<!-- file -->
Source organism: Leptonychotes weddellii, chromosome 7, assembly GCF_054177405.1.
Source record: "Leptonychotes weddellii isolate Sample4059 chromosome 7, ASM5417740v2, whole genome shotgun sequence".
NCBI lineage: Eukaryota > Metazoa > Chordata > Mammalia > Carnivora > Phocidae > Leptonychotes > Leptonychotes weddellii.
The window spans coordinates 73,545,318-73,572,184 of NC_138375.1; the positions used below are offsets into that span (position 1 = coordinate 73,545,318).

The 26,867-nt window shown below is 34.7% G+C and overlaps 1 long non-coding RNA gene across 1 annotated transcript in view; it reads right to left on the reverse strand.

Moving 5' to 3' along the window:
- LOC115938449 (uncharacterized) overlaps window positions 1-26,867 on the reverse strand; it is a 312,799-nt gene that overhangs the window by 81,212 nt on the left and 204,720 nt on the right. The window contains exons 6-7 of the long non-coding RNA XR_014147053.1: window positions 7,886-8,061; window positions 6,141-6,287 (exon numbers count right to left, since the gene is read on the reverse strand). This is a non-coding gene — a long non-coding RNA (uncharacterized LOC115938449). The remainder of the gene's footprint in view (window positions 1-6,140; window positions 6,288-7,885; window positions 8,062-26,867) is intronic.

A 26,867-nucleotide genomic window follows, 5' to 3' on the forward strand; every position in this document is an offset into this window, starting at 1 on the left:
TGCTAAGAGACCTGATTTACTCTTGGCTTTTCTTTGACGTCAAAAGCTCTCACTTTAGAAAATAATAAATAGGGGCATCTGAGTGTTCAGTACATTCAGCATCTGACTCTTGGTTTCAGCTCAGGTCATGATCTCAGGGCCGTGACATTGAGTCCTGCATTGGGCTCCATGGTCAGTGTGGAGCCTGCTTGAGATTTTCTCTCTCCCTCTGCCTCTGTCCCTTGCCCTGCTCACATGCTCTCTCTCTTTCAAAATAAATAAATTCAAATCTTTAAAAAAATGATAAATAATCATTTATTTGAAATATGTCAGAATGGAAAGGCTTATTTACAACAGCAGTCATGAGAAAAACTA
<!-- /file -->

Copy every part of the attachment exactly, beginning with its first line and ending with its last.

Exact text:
Source organism: Leptonychotes weddellii, chromosome 7, assembly GCF_054177405.1.
Source record: "Leptonychotes weddellii isolate Sample4059 chromosome 7, ASM5417740v2, whole genome shotgun sequence".
NCBI lineage: Eukaryota > Metazoa > Chordata > Mammalia > Carnivora > Phocidae > Leptonychotes > Leptonychotes weddellii.
The window spans coordinates 73,545,318-73,572,184 of NC_138375.1; the positions used below are offsets into that span (position 1 = coordinate 73,545,318).

The 26,867-nt window shown below is 34.7% G+C and overlaps 1 long non-coding RNA gene across 1 annotated transcript in view; it reads right to left on the reverse strand.

Moving 5' to 3' along the window:
- LOC115938449 (uncharacterized) overlaps window positions 1-26,867 on the reverse strand; it is a 312,799-nt gene that overhangs the window by 81,212 nt on the left and 204,720 nt on the right. The window contains exons 6-7 of the long non-coding RNA XR_014147053.1: window positions 7,886-8,061; window positions 6,141-6,287 (exon numbers count right to left, since the gene is read on the reverse strand). This is a non-coding gene — a long non-coding RNA (uncharacterized LOC115938449). The remainder of the gene's footprint in view (window positions 1-6,140; window positions 6,288-7,885; window positions 8,062-26,867) is intronic.

A 26,867-nucleotide genomic window follows, 5' to 3' on the forward strand; every position in this document is an offset into this window, starting at 1 on the left:
TGCTAAGAGACCTGATTTACTCTTGGCTTTTCTTTGACGTCAAAAGCTCTCACTTTAGAAAATAATAAATAGGGGCATCTGAGTGTTCAGTACATTCAGCATCTGACTCTTGGTTTCAGCTCAGGTCATGATCTCAGGGCCGTGACATTGAGTCCTGCATTGGGCTCCATGGTCAGTGTGGAGCCTGCTTGAGATTTTCTCTCTCCCTCTGCCTCTGTCCCTTGCCCTGCTCACATGCTCTCTCTCTTTCAAAATAAATAAATTCAAATCTTTAAAAAAATGATAAATAATCATTTATTTGAAATATGTCAGAATGGAAAGGCTTATTTACAACAGCAGTCATGAGAAAAACTA